15. I researched the phone & plan I wanted, then made my purchase at Amazon and got a massive rebate. The terms were tricky to meet (save the shipping paperwork, then submit the *second* month’s bill showing the first month was paid in full, by a very tight deadline) but I did it and made a hundred bucks on it.

  16. Re: Mark (comment #2).

    That’s not my understanding. A locked phone does not equal a contract, and a unlocked phone does not equal freedom from a contract.

    A provider “lock” on a phone just refers to whether or not you can use the someone else’s SIM card (e.g. one from a Cingular phone, if your phone was bought from T-Mobile) in your phone. If they choose not to lock your phone to their network’s SIM cards, you’re still obligated to carry out the two year agreement you just signed. (The SIM card is just a little chip that gives your phone its phone number and account association. It easily pops out when you want to remove it and it’s usually located behind the battery.)

    A lock is a technical deterrent to using your phone on another network, not a legal statement.

    For what it’s worth, this stuff only applies to phones on T-Mobile and Cingular (and some old Nextel phones) – they use a different technology to the other carriers.

  17. I am about to leave Verizon so this is a timely discussion. I can’t stand the software that Verizon insists all phone companies use with them. I have some friends who have all had good luck buying used phones from ebay (must be a jillion teenagers trying to keep up with the Jones).

  18. Trent, go to Wirefly.com or LetsTalk.com. I ordered two very expensive brand new phones and got them for free with a 2 year commitment to my new provider. This may be a good deal for anyone else too!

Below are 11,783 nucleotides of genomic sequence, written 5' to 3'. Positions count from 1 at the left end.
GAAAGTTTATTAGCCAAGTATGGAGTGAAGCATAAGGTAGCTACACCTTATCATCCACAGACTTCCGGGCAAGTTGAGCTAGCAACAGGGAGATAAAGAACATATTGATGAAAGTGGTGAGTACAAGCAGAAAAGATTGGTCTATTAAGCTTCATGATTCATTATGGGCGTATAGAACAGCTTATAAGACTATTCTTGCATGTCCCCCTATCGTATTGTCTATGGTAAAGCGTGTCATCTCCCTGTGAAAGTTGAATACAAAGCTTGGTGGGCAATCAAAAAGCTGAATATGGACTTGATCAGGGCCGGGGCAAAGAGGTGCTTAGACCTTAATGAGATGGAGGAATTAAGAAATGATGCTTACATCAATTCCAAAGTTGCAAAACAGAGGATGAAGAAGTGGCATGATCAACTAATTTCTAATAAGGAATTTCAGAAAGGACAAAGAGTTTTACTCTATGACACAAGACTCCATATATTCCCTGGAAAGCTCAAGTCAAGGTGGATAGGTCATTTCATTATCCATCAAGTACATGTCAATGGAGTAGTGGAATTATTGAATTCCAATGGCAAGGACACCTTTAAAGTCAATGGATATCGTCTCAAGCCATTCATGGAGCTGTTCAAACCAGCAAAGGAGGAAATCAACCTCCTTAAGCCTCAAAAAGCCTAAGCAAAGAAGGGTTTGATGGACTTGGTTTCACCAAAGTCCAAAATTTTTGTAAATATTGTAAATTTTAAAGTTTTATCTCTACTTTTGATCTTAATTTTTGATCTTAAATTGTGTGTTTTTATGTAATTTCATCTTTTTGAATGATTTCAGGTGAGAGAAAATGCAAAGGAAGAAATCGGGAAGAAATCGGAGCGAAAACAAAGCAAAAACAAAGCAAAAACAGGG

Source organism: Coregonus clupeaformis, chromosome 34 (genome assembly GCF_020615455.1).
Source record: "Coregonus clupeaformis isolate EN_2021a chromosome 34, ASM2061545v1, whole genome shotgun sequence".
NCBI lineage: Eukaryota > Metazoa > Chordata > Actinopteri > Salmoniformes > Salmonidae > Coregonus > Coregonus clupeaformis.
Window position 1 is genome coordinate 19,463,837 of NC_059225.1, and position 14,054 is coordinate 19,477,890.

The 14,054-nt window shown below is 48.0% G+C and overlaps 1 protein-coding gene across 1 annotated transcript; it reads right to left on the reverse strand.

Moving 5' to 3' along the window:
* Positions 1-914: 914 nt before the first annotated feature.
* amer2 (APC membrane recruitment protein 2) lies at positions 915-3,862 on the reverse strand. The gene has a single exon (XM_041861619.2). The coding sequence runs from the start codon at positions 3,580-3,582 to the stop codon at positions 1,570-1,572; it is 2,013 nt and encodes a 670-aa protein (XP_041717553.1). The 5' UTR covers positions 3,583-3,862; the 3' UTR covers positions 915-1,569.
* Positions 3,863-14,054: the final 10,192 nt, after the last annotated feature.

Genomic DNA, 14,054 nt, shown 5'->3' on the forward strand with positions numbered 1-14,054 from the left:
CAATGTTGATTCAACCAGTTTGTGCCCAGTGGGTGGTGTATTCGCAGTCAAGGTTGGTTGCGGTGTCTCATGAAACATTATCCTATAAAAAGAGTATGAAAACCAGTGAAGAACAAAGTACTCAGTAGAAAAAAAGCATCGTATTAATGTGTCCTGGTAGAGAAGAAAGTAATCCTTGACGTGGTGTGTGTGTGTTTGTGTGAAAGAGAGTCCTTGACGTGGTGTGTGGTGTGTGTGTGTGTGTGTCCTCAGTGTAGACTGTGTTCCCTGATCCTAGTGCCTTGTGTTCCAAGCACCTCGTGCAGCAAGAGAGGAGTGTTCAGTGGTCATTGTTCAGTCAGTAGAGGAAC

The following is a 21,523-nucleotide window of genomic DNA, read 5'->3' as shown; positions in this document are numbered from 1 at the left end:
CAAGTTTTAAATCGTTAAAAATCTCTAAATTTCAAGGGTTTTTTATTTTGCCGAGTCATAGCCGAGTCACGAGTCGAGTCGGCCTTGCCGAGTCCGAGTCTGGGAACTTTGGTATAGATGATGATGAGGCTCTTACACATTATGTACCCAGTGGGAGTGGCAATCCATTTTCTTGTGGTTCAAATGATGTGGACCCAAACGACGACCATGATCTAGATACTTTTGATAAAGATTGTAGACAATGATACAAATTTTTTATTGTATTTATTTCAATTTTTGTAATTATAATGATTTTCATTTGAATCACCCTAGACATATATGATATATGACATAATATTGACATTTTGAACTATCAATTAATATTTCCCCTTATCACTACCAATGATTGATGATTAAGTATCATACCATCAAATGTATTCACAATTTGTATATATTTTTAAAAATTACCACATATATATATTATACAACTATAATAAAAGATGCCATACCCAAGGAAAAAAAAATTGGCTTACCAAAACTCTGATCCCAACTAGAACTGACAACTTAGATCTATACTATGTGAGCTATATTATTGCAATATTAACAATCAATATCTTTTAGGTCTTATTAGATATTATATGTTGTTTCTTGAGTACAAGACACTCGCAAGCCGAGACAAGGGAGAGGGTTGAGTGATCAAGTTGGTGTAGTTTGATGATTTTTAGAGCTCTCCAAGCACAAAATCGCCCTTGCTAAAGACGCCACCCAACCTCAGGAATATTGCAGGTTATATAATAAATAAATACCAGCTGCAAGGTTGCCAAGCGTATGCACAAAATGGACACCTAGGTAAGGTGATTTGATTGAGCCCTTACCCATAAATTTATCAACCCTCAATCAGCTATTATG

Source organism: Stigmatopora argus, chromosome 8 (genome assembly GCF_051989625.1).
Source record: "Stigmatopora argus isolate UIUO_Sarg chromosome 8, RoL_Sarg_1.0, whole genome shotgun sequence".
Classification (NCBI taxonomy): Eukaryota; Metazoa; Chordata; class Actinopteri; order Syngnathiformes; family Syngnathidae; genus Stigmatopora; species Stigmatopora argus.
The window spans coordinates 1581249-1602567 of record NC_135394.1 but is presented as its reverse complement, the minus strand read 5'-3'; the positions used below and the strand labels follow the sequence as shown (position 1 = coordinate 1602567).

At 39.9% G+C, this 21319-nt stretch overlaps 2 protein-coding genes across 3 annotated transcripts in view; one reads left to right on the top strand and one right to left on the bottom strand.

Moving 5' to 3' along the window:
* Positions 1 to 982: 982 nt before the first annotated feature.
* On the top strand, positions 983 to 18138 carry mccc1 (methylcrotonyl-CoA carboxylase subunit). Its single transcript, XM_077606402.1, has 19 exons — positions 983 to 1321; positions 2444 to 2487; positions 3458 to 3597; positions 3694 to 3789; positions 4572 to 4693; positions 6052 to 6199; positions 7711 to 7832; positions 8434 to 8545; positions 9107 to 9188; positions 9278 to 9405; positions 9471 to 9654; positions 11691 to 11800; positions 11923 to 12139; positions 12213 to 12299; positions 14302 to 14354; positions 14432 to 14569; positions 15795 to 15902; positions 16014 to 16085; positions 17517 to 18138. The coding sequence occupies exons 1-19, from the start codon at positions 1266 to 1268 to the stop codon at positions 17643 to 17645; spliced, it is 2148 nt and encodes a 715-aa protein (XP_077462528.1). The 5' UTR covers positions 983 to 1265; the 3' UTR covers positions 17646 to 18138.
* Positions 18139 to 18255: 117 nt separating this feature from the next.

19. RE: Michelle @ 7:38 pm June 1st, 2007

    We’ve had the same problem with Sprint. We moved and had 2 months left on our contract, but they would not let us out of our contract either. The only company that carried coverage there was Verizon.

    My beef is that the cell phones are made so cheaply. You get a discount after the end of your 2 year contract, but the phone rarely make it to the 2 year mark. All I want is an inexpensive phone to talk on. I don’t care about the camera, texting, or getting online. I just want a phone the talk on that has good battery power and will last more than 18 months!

  20. To those who are complaining that they don’t use all the minutes in their plan you definitely need to investigate prepaid.
    I had the same problem. I was paying $66 a month for minutes I barely used. My contract with Verizon expired. After a little research in howard forums (mentioned above), I found a small prepaid carrier called page plus cellular. The great thing is they use the verizon network and you can activate any verizon phone. They also have pretty decent customer service considering how small they are.
    This has been by far one of my biggest money savers since I don’t use my phone much.
    I just wanted to share this since I’ve gotten so many great ideas from this blog.